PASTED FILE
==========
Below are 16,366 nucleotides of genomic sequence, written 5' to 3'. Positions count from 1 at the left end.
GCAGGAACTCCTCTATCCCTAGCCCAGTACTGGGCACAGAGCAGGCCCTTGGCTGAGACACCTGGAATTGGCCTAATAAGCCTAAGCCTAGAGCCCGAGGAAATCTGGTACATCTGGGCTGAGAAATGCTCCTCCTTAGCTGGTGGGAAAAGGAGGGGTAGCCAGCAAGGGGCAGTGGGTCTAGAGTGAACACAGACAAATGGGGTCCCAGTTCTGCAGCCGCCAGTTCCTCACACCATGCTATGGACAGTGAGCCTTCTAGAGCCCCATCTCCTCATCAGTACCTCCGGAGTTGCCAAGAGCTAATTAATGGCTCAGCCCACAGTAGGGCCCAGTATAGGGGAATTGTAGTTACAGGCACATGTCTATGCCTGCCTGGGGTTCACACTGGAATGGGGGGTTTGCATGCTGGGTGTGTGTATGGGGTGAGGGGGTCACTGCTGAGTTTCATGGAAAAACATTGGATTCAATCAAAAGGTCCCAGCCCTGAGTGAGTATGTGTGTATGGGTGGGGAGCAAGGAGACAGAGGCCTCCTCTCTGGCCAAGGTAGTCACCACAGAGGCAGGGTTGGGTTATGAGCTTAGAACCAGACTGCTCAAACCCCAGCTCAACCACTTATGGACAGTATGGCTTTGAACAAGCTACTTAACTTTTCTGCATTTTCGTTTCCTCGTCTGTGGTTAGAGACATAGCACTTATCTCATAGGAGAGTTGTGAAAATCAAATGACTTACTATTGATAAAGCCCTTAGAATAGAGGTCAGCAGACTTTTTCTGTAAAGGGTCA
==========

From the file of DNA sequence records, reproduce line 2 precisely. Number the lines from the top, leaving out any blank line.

GCAGGAACTCCTCTATCCCTAGCCCAGTACTGGGCACAGAGCAGGCCCTTGGCTGAGACACCTGGAATTGGCCTAATAAGCCTAAGCCTAGAGCCCGAGGAAATCTGGTACATCTGGGCTGAGAAATGCTCCTCCTTAGCTGGTGGGAAAAGGAGGGGTAGCCAGCAAGGGGCAGTGGGTCTAGAGTGAACACAGACAAATGGGGTCCCAGTTCTGCAGCCGCCAGTTCCTCACACCATGCTATGGACAGTGAGCCTTCTAGAGCCCCATCTCCTCATCAGTACCTCCGGAGTTGCCAAGAGCTAATTAATGGCTCAGCCCACAGTAGGGCCCAGTATAGGGGAATTGTAGTTACAGGCACATGTCTATGCCTGCCTGGGGTTCACACTGGAATGGGGGGTTTGCATGCTGGGTGTGTGTATGGGGTGAGGGGGTCACTGCTGAGTTTCATGGAAAAACATTGGATTCAATCAAAAGGTCCCAGCCCTGAGTGAGTATGTGTGTATGGGTGGGGAGCAAGGAGACAGAGGCCTCCTCTCTGGCCAAGGTAGTCACCACAGAGGCAGGGTTGGGTTATGAGCTTAGAACCAGACTGCTCAAACCCCAGCTCAACCACTTATGGACAGTATGGCTTTGAACAAGCTACTTAACTTTTCTGCATTTTCGTTTCCTCGTCTGTGGTTAGAGACATAGCACTTATCTCATAGGAGAGTTGTGAAAATCAAATGACTTACTATTGATAAAGCCCTTAGAATAGAGGTCAGCAGACTTTTTCTGTAAAGGGTCA